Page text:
Seriously though, of all the spiritual systems Ive studied and practiced, the Zen approach has helped me in my mothering the most. For me, the Zen concept of being in the moment is the only way to go. I find that if I concentrate on being in the moment, rather than focusing on everything I need to or want to be doing other than what I am doing (changing a diaper, fixing a bottle), I am a much happier person. Sometimes I even repeat to myself, Im changing a diaper, I’m changing a diaper… It becomes a mantra. It does help get my mind off of all of the other tasks piling up. I dont know about anybody else but it can just drive me crazy to have to sit in a chair and feed a baby if all I can think about is that the dishes need done, I have article due, and the laundry needs to be put away.
This practice is in direct opposition to my Presbyterian roots. We were taught that if you work pray hard enough and work hard enough which includes planning as much in advance as possible, you could change anything. When living in the moment, you can not plan or even worry about the future.
I have also tried the Zen practice of attempting to look at a situation in a different or backwards way in order to make sense of it. For example, while parenting can keep you from performing all of those sexy spiritual tasks of meditating and philosophizing about the complexities of modern life, if you look at it another way, you realize it can be also be your most spiritual undertaking. You can learn about yourself while interacting with a child.
I also think that there is something sacred about the mundane tasks I perform every day in taking care of my children. Sometimes, I am a given the gift of awareness and it soothes and inspires me. Most times I struggle and pray to make it through one more day or night. And the fact that I do may just be a coincidence, but I chose not not believe that.
I am humbled by my role in the act of parenting my children. What an awesome thing it is to be entrusted with two lives. It is holy ground we parents walk, though its difficult while in the midst of it to remember how important we are and if we dwell on that we are likely to be paralyzed by fear. (How easy it is to mess up,)
All we can do is stay focused, do the best we can, be in the moment. Zen.
Reprinted with permission from the Daily News Leader.
The Dark Side of Mothering
Andrea Yates is on the mind in the hearts of many mothers across the nation. For a mother to methodically kill each one of her five children is hard to fathom. But when I think of the suffering that must have led up to it, I must admit that my feelings of anger become muddled with pity and fear. Most of us can relate to the fear.
I think that all mothers have been to the edge–not the edge of killing our children, but perhaps of wanting to hurt them, or of being afraid of hurting them. Afraid of losing it.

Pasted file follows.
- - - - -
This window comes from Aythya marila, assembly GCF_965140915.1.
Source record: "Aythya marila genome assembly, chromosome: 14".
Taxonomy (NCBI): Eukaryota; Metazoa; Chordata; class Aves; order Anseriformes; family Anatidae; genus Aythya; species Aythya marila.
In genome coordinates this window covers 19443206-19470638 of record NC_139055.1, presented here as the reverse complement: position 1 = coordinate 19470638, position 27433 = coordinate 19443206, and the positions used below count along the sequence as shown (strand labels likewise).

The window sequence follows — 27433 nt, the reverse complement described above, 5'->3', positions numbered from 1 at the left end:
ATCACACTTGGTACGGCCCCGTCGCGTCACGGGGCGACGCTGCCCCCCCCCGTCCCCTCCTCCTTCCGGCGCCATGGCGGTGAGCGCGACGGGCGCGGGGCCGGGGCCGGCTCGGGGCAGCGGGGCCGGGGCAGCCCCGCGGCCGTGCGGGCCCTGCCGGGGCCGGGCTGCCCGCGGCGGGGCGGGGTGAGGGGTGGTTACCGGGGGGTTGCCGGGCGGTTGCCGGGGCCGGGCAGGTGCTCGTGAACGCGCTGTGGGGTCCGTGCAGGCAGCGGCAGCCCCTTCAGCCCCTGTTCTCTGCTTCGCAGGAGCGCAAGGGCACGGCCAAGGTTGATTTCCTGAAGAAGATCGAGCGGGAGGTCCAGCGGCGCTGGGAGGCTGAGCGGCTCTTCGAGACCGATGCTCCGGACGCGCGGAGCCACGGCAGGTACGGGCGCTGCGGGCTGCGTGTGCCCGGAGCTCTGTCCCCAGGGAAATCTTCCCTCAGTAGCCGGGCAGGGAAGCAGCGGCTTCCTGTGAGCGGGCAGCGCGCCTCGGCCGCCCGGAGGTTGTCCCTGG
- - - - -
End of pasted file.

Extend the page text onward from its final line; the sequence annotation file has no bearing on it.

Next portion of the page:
My own mother tells me about the time she had to lock us in the bedroom and call my grandmother to come and stay with us because she could not take it anymore. She was afraid she would hurt us. And by now, we have all heard of Marie Osmonds drive away from her home and children because she was suffering so from postpartum depression that she was afraid for them.
Many women I know have gotten to that point. Many mothers won’t admit it , but there is a dark side to mothering. It can be grueling and isolating, and it is easy to lose yourself to it.
It is a real disconnect for me, sometimes, when I hear somebody going on and on about the joys of motherhood. I think that cliched, Hallmark-vision of mothering is one of the reasons many women get depressed. They wonder why don’t they feel that joy, They are in the thick of it–the diapers, the bottles, the messes, the screaming, whining, the fighting, the puke-in-your-hair, the pushing all your buttons, the lack of sleep, the constant waiting on them hand and foot. It certainly does not feel like a Hallmark card. Though it does have its moments. The truth is the experience of mothering lies somewhere between that cliched attitude and the hellishness that Andrea Yates must have gone through.
Some days, I have to admit, I just want to curl up in a ball and pull the covers over my head and say get your own damn juice. But I usually don’t. And if I get to the point that I am afraid I will hurt my babies, I hope and pray that I will do like my mom and call somebody. Or like Marie Osmond and get out of the house.
Andrea Yates was well past the point of being able to save her children from herself. We can only speculate as to what final darkness she gave into during those last moments of her childrens lives. From what I have read about her, though, it was clear to neighbors, friends, and family that something was wrong and had been for years.
This was her second bout with not just postpartum depression, but something even worse–postpartum psychosis. When you first suffer with PPD, doctors usually warn you against having another child, and if you decide to have one, preventative measures are usually taken. I don’t know why the Yates decided to continue to have children, after her first battle with it that led her to a suicide attempt. Reproductive issues are intensely personal and I would usually never suggest that a woman have (or not have) a baby. But if I was in her shoes, my husband would never have participated in a pregnancy, knowing the risks for me and for his children.
Maybe Andrea’s husband was too close to the situation. Maybe he refused to see the truth about his wife. Maybe he could not see it because he loved her so much. Maybe. I think its more likely that he was a part of her illness. Perhaps, he is struggling with depression also.
It’s clear to me that the mental heath system, social services, neighbors, friends, and family failed Andrea Yates. More importantly, they failed her children. Though she certainly bears the responsibility of killing her children, I hope that as she faces the judicial system we do not fail her again. This case proves that it does take a village to raise a child. It can begin with one phone call, one hand stretched across the hedges, one whisper in an ear.
Reprinted with permission from the Daily News Leader.